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Fertil Steril. 2016 Jul;106(1):16-24. doi: 10.1016/j.fertnstert.2016.05.011. Epub 2016 May 27.

Environmental determinants of polycystic ovary syndrome.

Author information

1
Division of Geriatrics, Geffen School of Medicine at UCLA, Los Angeles, California. Electronic address: smerkin@mednet.ucla.edu.
2
Center for Fertility and Reproductive Surgery, Texas Tech University Health Sciences Center, Lubbock, Texas.
3
Reproductive Endocrinology and Infertility, Department of Obstetrics and Gynecology, Baystate Medical Center, Tufts University School of Medicine, Boston, Massachusetts.
4
Department of Obstetrics and Gynecology, Sun Yat-Sen Memorial Hospital, Sun Yat-Sen University, Guangzhou, People's Republic of China.

Abstract

In this review, we summarize existing research on a variety of environmental factors potentially involved in the etiology, prevalence, and modulation of polycystic ovary syndrome (PCOS), and we suggest avenues for future research. The main environmental factors we consider include environmental toxins, diet and nutrition, socioeconomic status, and geography. There is some evidence that environmental toxins play a role in disrupting reproductive health, but there is limited research as to how these toxins may affect the development of PCOS. Although research has also shown that PCOS symptoms are reduced with certain dietary supplements and with weight loss among obese women, additional research is needed to compare various approaches to weight loss, as well as nutritional factors that may play a role in preventing or mitigating the development of PCOS. Limited studies indicate some association of low socioeconomic status with certain PCOS phenotypes, and future research should consider socioeconomic conditions during childhood or adolescence that may be more relevant to the developmental onset of PCOS. Finally, the limited scope of comparable international studies on PCOS needs to be addressed, because global patterns of PCOS are potentially valuable indicators of cultural, environmental, and genetic factors that may contribute to excess risk in certain regions of the world.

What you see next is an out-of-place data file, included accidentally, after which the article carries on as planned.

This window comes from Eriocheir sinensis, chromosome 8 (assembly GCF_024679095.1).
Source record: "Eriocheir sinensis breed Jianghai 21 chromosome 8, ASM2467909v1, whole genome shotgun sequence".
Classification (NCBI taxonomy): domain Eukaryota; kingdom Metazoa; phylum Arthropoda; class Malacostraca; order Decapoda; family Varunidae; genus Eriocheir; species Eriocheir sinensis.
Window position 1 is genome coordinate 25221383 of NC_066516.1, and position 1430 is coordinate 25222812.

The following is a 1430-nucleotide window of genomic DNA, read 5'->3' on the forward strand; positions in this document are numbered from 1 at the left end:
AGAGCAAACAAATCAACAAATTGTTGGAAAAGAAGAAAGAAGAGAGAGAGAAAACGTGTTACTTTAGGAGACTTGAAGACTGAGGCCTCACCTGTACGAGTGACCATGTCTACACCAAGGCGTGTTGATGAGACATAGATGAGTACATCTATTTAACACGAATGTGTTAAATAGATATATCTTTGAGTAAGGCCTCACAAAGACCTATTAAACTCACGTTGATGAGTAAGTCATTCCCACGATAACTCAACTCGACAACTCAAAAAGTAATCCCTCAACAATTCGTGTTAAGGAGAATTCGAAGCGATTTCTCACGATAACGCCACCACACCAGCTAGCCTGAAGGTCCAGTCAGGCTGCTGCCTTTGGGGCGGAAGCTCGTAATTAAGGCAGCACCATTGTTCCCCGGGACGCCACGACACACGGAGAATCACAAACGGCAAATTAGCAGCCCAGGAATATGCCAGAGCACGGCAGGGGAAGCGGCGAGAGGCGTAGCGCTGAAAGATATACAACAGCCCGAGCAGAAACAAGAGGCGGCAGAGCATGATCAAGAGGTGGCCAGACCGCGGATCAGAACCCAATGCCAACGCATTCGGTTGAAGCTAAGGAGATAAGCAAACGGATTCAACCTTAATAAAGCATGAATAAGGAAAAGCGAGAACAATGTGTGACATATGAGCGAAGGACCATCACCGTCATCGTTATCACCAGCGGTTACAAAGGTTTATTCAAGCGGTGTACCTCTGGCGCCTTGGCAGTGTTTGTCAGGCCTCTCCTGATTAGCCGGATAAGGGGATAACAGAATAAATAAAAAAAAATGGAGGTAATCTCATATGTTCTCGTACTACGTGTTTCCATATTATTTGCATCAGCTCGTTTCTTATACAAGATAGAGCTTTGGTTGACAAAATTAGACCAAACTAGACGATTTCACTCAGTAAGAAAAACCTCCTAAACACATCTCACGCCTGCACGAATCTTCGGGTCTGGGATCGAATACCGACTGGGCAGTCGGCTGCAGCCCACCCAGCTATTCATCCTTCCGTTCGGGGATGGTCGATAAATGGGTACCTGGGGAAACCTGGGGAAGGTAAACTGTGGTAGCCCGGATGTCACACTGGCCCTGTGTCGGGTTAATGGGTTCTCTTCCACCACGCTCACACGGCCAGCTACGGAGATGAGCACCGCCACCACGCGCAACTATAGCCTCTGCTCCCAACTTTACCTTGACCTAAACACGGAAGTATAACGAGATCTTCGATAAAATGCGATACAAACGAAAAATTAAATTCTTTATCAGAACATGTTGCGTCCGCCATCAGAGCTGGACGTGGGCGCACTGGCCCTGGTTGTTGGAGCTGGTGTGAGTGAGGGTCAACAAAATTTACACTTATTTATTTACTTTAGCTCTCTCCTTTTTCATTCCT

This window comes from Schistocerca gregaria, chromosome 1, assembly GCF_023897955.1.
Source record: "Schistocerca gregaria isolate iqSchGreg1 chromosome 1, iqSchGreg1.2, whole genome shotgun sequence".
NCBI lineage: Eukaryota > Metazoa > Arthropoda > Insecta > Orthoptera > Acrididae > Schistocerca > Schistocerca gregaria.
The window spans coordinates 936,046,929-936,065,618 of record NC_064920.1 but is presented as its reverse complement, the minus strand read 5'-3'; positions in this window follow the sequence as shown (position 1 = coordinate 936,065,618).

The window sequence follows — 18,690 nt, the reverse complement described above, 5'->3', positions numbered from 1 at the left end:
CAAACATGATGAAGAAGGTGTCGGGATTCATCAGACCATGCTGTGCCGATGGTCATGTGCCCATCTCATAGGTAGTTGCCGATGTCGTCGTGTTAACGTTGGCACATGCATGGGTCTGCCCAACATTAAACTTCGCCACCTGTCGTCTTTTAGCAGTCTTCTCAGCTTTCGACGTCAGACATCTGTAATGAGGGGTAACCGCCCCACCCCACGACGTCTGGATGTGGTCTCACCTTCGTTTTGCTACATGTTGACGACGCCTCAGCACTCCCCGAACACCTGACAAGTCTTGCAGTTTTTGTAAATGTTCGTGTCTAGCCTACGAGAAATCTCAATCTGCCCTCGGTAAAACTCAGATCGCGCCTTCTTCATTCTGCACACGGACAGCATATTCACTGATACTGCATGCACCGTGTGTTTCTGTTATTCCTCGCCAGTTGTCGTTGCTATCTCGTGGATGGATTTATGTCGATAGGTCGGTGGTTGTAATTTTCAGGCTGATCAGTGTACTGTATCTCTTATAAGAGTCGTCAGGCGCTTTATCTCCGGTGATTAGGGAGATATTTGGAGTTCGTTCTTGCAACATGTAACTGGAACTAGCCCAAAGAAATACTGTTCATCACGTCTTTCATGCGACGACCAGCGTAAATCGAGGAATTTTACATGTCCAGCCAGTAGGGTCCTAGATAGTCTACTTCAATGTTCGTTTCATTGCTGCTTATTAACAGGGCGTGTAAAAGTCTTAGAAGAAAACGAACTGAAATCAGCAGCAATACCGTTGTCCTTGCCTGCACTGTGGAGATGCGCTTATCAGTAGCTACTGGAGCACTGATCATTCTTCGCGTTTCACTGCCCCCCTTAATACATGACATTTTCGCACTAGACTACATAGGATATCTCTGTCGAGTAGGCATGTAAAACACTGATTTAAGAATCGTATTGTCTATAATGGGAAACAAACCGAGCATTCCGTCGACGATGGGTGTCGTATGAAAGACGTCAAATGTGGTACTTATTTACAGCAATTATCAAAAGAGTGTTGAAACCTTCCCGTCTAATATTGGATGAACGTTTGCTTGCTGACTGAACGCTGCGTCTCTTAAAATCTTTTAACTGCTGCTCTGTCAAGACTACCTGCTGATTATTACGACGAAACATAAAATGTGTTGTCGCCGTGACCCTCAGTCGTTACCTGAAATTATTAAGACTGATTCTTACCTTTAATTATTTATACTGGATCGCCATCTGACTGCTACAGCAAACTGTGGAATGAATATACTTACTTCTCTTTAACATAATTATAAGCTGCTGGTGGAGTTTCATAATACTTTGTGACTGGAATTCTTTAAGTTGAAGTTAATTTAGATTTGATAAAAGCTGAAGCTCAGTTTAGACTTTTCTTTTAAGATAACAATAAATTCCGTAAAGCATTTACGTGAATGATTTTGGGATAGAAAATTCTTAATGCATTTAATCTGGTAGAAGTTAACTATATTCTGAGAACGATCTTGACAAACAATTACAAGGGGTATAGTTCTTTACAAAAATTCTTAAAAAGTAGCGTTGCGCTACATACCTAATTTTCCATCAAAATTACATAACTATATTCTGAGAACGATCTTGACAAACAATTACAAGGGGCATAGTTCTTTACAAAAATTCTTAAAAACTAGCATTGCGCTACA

KEYWORDS:

PCOS; diet; environment; polycystic ovary syndrome; socioeconomic; toxins

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